Catalina Island: best time to visit is fall
I’ve always been a huge of Catalina Island, the 26-mile-from-Los Angeles Riviera that’s great for long walks, back-country exploring and of course, photowalking.
I’ve been on an island kick recently, and was thus inspired recently to hop a boat to Catalina recently and spend some time searching for the best photo spots.
I walked and walked and walked, which is a good thing, got in one great sunrise, a memorable sunset and a quasi sunset that was actually the best of the bunch. Take a look at the video, which combines a visit to another great Los Angeles area island, Balboa, to get what I mean by that.
Summer time is a rough time to visit, because of the throngs, and days when the cruise ships dumps passengers out for a limited time can be challenging. Great thing that we’re now in “shoulder season” now, the best time to explore Catalina.
If you’ve never been to the island, yes, Avalon can be really crowded, full of too many golf carts and people itching to get drunk and live it up, but work on your timing. Go in the fall, and see way fewer people. You’ll have the island to yourself.
Well, almost. There are several events in October aimed to bring in visitors. A chili cook-off is scheduled for 10/1, followed by the Oktoberfest on 10/7 and then the big JazzTrax jazz festival, 10/13-10/16 and 10/20-23. One bonus of the festival is that the historic casino, built by William Wrigley at the dawn of “Talkies” to showcase the new art form of movies with soundtracks, will be open to the public, something that doesn’t happen that often.
For more photos of the island, check out my gallery here:
Meanwhile, I have a little tour for you. The beauty of the island is that it’s so walkable. My #Photowalk below will take you from one end of town to the other, on foot. The extras are optional, and you could get there via golf cart, taxi, bus or tour.
Your Photowalk will begin at the boat terminal. Leave there and walk into town.
—Catalina Conservancy, 708 Crescent Avenue. Here is where you can pick up some brochures about the island, hiking and biking permits in the back country and get a bite to eat the new Toyon cafe.
—Green Pleasure Pier. The center of town, home to fishing, boat rentals and such.
—Catalina Museum, 217 Metropole. For checking out the unique history of the island, and William Wrigley’s role in developing it.
—Via Casino. The arched walkway that will lead you to:
—Casino, 1 Casino Way. The jewel of the island, the historic 1929 masterpiece that sits majestically on the left side of Avalon.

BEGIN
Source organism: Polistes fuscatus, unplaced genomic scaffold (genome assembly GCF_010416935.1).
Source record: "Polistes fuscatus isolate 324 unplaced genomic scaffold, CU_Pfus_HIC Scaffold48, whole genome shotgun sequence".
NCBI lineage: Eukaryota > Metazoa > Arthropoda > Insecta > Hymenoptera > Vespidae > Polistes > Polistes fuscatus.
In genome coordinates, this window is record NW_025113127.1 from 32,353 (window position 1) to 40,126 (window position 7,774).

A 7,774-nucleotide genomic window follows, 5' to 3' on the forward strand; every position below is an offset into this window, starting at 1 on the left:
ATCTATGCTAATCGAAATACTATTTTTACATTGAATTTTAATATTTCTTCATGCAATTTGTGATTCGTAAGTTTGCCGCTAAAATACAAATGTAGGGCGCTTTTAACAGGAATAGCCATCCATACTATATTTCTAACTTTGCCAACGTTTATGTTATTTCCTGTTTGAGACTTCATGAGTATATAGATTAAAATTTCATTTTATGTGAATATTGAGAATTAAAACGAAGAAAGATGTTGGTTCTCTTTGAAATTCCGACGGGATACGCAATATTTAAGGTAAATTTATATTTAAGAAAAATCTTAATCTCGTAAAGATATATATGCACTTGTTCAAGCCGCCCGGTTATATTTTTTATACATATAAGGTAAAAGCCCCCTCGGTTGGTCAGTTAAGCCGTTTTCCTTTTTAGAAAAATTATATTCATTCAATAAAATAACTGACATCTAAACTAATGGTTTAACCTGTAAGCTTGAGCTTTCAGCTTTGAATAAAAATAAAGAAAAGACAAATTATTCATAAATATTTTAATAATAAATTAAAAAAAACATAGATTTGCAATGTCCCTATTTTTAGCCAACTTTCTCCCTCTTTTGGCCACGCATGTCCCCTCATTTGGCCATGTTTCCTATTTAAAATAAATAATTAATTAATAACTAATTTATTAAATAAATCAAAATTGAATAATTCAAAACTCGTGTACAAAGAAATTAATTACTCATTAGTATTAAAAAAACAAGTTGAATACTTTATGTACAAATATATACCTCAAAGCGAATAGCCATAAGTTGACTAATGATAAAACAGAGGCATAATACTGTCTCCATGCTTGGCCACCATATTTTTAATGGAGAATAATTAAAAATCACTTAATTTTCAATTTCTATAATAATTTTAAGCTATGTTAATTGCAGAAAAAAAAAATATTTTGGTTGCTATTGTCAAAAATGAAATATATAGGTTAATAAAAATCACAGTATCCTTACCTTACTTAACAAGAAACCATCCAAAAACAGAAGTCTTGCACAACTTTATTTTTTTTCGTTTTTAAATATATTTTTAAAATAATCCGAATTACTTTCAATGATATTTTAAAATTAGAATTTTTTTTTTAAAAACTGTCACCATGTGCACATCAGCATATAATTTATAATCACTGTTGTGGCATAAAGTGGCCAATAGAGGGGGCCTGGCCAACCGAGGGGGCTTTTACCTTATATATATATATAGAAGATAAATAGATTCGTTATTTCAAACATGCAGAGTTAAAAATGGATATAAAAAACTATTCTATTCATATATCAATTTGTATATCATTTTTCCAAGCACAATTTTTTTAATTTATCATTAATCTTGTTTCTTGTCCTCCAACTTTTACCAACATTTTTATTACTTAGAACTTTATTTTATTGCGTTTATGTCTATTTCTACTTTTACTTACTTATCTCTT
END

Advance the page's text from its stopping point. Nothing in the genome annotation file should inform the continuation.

—Descanso Beach Club, 1st Catherine Way. On the other side of the casino, a fun outdoor eatery and bar with a killer view of the water.
—Chime Tower, 199 Chimes Tower Road. You’ll have to climb up a hill for this, but it’s worth it, to catch the harbor shot.
—Inn at Mt. Ada, 398 Wrigley Avenue. The quintessential shot of the harbor and casino, as seen on many a local TV newscast. Also a big uphill climb, but you can always catch a cab if you’re feeling lazy.
‚—Wrigley Botanical Garden, 1402 Avalon Canyon Road. Another great walk, but a flat one, to a Wrigley memorial and garden.
—Airport in the Sky, Airport Road. For this you’ll need a bus ride, to the top of the island, where little planes land. The Airport has a great restaurant with another killer view, and local Bison have been known to graze up here.
Where to stay:
Hotels aren’t cheap, but the Catalina Hotel and Seaview Village are on the lower end, the Hotel Atwater has recently had a major upgrade, looks like a totally different place (who knew a 100 year old hotel could be so snazzy?) and couldn’t be in a more convenient spot right in the heart of town.
I’ve always been a fan of the Zane Grey Pueblo Hotel. What I liked about it was that it was high up the hill, near the Chimes Tower, and away from the action, with a killer view overlooking the harbor. On the other side of town is the Inn at Mt. Ada, the most expensive hotel in town, the old William Wrigley mansion that’s now a steep $700 a night and up bed and breakfast. (It comes with lots of food and free use of a golf cart, by the way.) Carts start at $50 an hour in Avalon.
(The Atwater lobby, artwork and harp shown below.)
Where to eat:
I’m not a foodie, but love the experience at the Descanso Beach Club, a very Hawaii like open air eatery on the other side of the casino. (That’s my cheeseburger from my Descanso seat, with the Casino in the background.) In the heart of town, Mi Casita has terrific Mexican food, Antonio’s Pizza has two locations and is a long time fixture. For the experience, it’s hard to top the DC3 restaurant at the Airport in the Sky. It’s a trek to get up there, but what a view.
Best time to visit:
Know that the cruise shops have tended to dock on Mondays and Tuesdays and passengers are all over town for much of the day. However, that could change. You might want to check the cruise ship dock schedule before you embark!